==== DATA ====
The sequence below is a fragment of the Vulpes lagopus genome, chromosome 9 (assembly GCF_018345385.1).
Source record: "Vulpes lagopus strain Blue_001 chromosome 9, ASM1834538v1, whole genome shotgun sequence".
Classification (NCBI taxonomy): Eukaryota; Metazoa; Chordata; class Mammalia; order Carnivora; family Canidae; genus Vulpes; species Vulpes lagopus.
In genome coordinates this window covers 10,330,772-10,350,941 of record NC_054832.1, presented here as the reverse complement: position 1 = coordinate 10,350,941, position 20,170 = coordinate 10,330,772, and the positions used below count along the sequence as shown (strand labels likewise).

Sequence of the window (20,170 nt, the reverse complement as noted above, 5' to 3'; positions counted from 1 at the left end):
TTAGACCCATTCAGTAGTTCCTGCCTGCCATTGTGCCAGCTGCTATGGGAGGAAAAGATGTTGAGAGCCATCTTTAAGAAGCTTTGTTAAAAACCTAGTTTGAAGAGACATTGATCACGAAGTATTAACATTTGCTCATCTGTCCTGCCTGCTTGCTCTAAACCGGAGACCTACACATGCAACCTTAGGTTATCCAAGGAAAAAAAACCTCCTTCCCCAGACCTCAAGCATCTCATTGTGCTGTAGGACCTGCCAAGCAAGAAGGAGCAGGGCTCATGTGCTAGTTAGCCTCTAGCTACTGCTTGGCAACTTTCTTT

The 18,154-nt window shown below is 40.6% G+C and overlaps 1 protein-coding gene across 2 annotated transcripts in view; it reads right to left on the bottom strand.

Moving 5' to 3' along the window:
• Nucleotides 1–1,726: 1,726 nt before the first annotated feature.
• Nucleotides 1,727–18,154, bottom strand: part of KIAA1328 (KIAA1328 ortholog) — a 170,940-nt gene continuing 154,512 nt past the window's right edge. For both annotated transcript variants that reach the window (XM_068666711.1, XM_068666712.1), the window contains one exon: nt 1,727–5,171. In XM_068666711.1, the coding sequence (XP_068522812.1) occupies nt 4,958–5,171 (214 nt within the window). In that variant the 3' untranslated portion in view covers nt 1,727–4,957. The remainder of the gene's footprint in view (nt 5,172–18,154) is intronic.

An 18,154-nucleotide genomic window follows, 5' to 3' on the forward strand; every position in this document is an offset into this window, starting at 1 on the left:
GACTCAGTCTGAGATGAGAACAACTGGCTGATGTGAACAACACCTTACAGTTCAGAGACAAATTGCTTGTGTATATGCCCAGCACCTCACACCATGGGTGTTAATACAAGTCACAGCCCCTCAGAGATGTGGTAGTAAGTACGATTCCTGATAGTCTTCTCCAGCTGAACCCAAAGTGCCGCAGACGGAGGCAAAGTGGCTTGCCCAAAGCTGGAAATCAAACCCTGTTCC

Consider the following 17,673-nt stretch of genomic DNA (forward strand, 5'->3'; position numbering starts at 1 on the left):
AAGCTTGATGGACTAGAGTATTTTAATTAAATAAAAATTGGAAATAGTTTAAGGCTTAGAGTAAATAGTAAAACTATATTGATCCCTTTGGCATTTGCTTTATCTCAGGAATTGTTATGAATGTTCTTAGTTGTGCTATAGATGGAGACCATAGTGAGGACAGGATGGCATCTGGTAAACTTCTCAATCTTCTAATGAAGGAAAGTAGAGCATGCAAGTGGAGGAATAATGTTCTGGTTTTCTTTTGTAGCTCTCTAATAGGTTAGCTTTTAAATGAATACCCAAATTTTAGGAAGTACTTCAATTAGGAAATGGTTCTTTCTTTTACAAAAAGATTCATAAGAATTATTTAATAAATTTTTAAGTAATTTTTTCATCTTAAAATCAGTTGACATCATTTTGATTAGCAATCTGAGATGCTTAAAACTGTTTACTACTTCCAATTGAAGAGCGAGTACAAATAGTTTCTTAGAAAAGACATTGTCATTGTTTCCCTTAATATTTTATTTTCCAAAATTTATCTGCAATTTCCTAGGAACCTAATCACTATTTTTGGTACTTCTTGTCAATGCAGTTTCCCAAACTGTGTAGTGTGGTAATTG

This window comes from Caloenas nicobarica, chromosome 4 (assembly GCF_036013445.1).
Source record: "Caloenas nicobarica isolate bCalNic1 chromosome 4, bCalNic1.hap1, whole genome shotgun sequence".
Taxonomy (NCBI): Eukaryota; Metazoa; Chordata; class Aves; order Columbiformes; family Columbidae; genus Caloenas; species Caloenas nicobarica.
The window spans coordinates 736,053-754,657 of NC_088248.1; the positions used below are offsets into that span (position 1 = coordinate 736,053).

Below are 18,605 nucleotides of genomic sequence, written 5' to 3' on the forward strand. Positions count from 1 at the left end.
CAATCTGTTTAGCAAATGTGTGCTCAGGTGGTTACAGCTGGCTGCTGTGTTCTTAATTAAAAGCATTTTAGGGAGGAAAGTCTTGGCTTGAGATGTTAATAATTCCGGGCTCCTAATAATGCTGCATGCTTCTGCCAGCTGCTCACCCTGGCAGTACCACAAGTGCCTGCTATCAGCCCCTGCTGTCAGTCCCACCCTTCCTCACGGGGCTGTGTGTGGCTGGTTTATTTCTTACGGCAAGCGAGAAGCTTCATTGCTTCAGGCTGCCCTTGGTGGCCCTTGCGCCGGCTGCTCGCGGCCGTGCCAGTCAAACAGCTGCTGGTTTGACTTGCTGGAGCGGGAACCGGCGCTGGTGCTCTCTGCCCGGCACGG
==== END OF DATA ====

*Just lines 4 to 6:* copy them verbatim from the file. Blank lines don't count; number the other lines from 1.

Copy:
In genome coordinates this window covers 10,330,772-10,350,941 of record NC_054832.1, presented here as the reverse complement: position 1 = coordinate 10,350,941, position 20,170 = coordinate 10,330,772, and the positions used below count along the sequence as shown (strand labels likewise).

Sequence of the window (20,170 nt, the reverse complement as noted above, 5' to 3'; positions counted from 1 at the left end):
TTAGACCCATTCAGTAGTTCCTGCCTGCCATTGTGCCAGCTGCTATGGGAGGAAAAGATGTTGAGAGCCATCTTTAAGAAGCTTTGTTAAAAACCTAGTTTGAAGAGACATTGATCACGAAGTATTAACATTTGCTCATCTGTCCTGCCTGCTTGCTCTAAACCGGAGACCTACACATGCAACCTTAGGTTATCCAAGGAAAAAAAACCTCCTTCCCCAGACCTCAAGCATCTCATTGTGCTGTAGGACCTGCCAAGCAAGAAGGAGCAGGGCTCATGTGCTAGTTAGCCTCTAGCTACTGCTTGGCAACTTTCTTT